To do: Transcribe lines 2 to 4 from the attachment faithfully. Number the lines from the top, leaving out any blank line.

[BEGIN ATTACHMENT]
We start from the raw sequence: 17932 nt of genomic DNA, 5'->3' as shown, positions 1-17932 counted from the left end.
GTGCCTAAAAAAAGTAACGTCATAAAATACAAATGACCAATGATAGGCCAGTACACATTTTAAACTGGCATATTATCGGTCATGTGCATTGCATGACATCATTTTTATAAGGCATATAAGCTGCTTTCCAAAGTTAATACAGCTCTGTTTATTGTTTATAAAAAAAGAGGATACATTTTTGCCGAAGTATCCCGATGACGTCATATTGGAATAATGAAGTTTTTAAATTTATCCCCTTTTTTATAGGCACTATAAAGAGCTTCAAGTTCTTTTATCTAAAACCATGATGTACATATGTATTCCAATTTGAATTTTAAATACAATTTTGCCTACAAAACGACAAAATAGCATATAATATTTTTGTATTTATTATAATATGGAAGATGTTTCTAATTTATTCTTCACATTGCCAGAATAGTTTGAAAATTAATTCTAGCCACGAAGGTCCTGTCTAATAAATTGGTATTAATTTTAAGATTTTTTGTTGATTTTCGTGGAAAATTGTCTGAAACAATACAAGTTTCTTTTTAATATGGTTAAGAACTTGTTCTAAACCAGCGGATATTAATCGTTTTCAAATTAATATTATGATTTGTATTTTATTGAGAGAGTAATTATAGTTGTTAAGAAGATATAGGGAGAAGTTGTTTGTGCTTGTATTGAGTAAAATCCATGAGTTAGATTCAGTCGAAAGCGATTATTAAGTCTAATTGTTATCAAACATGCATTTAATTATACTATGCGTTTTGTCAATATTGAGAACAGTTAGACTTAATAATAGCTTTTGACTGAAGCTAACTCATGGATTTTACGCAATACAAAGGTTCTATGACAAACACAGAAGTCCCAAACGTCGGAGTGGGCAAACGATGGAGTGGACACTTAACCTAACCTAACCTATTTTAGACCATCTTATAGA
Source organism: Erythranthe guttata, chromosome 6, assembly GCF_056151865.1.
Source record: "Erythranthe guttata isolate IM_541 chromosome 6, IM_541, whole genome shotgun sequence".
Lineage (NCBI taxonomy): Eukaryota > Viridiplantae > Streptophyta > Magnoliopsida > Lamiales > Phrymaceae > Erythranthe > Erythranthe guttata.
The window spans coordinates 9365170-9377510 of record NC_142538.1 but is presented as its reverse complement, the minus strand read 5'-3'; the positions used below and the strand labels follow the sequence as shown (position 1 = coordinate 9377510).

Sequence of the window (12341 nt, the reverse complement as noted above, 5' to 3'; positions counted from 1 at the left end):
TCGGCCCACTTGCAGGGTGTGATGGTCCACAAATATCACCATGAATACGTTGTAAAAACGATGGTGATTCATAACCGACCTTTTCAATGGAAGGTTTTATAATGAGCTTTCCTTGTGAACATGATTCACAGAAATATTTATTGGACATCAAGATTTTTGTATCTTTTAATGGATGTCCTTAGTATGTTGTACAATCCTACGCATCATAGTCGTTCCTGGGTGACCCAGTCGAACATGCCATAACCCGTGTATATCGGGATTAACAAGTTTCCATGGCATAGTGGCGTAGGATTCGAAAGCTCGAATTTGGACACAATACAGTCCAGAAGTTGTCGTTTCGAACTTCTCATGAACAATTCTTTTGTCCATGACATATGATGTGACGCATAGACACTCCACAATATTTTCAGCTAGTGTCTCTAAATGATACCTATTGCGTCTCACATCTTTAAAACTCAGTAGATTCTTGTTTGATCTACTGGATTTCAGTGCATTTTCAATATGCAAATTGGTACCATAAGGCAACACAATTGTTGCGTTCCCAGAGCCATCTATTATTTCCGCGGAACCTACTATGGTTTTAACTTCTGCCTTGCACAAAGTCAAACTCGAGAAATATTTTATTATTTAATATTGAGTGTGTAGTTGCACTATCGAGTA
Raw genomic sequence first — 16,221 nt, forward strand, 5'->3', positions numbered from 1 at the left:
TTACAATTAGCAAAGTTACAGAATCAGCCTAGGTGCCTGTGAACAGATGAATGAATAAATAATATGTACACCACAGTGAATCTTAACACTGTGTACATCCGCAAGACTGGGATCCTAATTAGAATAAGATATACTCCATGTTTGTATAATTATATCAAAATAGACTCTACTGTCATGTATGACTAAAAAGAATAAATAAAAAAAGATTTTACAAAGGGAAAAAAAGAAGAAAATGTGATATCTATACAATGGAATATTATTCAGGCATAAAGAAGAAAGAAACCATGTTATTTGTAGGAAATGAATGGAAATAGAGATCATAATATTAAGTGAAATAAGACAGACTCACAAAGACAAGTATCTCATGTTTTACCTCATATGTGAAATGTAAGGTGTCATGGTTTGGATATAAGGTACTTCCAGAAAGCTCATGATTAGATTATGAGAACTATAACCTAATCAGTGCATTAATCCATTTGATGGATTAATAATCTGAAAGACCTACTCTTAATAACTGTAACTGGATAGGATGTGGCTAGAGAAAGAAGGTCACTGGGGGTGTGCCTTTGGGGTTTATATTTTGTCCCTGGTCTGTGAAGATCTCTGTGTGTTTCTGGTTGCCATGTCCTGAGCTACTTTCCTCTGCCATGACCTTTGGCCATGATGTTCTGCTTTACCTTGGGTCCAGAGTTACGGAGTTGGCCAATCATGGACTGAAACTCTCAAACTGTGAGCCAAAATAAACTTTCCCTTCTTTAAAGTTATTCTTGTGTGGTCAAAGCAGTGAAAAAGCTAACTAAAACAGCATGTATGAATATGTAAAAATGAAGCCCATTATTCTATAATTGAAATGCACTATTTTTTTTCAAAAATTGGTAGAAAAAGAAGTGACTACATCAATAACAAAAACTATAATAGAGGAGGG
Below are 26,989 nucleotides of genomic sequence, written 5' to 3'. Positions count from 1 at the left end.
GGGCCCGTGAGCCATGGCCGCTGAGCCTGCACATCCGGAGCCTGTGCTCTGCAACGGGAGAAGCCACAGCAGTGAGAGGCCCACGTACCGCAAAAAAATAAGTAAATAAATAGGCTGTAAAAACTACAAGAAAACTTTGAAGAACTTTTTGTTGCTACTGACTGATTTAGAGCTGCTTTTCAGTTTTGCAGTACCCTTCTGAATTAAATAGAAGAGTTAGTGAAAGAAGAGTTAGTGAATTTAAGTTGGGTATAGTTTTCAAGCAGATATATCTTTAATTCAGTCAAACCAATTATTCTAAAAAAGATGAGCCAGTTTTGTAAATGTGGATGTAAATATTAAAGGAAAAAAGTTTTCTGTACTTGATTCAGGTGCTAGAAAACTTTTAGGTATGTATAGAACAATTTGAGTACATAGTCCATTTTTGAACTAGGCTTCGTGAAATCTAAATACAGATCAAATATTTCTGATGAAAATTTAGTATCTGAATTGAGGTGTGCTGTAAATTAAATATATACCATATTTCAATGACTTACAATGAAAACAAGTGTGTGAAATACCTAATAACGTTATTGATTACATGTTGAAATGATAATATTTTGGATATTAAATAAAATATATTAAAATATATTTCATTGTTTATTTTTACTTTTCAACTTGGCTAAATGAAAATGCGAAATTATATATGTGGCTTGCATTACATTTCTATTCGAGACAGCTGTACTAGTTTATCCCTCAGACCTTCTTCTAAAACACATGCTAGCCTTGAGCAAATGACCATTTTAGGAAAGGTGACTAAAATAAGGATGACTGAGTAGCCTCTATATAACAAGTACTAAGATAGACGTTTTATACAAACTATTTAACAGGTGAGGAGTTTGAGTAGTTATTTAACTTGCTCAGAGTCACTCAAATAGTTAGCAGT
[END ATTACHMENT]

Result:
GTGCCTAAAAAAAGTAACGTCATAAAATACAAATGACCAATGATAGGCCAGTACACATTTTAAACTGGCATATTATCGGTCATGTGCATTGCATGACATCATTTTTATAAGGCATATAAGCTGCTTTCCAAAGTTAATACAGCTCTGTTTATTGTTTATAAAAAAAGAGGATACATTTTTGCCGAAGTATCCCGATGACGTCATATTGGAATAATGAAGTTTTTAAATTTATCCCCTTTTTTATAGGCACTATAAAGAGCTTCAAGTTCTTTTATCTAAAACCATGATGTACATATGTATTCCAATTTGAATTTTAAATACAATTTTGCCTACAAAACGACAAAATAGCATATAATATTTTTGTATTTATTATAATATGGAAGATGTTTCTAATTTATTCTTCACATTGCCAGAATAGTTTGAAAATTAATTCTAGCCACGAAGGTCCTGTCTAATAAATTGGTATTAATTTTAAGATTTTTTGTTGATTTTCGTGGAAAATTGTCTGAAACAATACAAGTTTCTTTTTAATATGGTTAAGAACTTGTTCTAAACCAGCGGATATTAATCGTTTTCAAATTAATATTATGATTTGTATTTTATTGAGAGAGTAATTATAGTTGTTAAGAAGATATAGGGAGAAGTTGTTTGTGCTTGTATTGAGTAAAATCCATGAGTTAGATTCAGTCGAAAGCGATTATTAAGTCTAATTGTTATCAAACATGCATTTAATTATACTATGCGTTTTGTCAATATTGAGAACAGTTAGACTTAATAATAGCTTTTGACTGAAGCTAACTCATGGATTTTACGCAATACAAAGGTTCTATGACAAACACAGAAGTCCCAAACGTCGGAGTGGGCAAACGATGGAGTGGACACTTAACCTAACCTAACCTATTTTAGACCATCTTATAGA
Source organism: Erythranthe guttata, chromosome 6, assembly GCF_056151865.1.
Source record: "Erythranthe guttata isolate IM_541 chromosome 6, IM_541, whole genome shotgun sequence".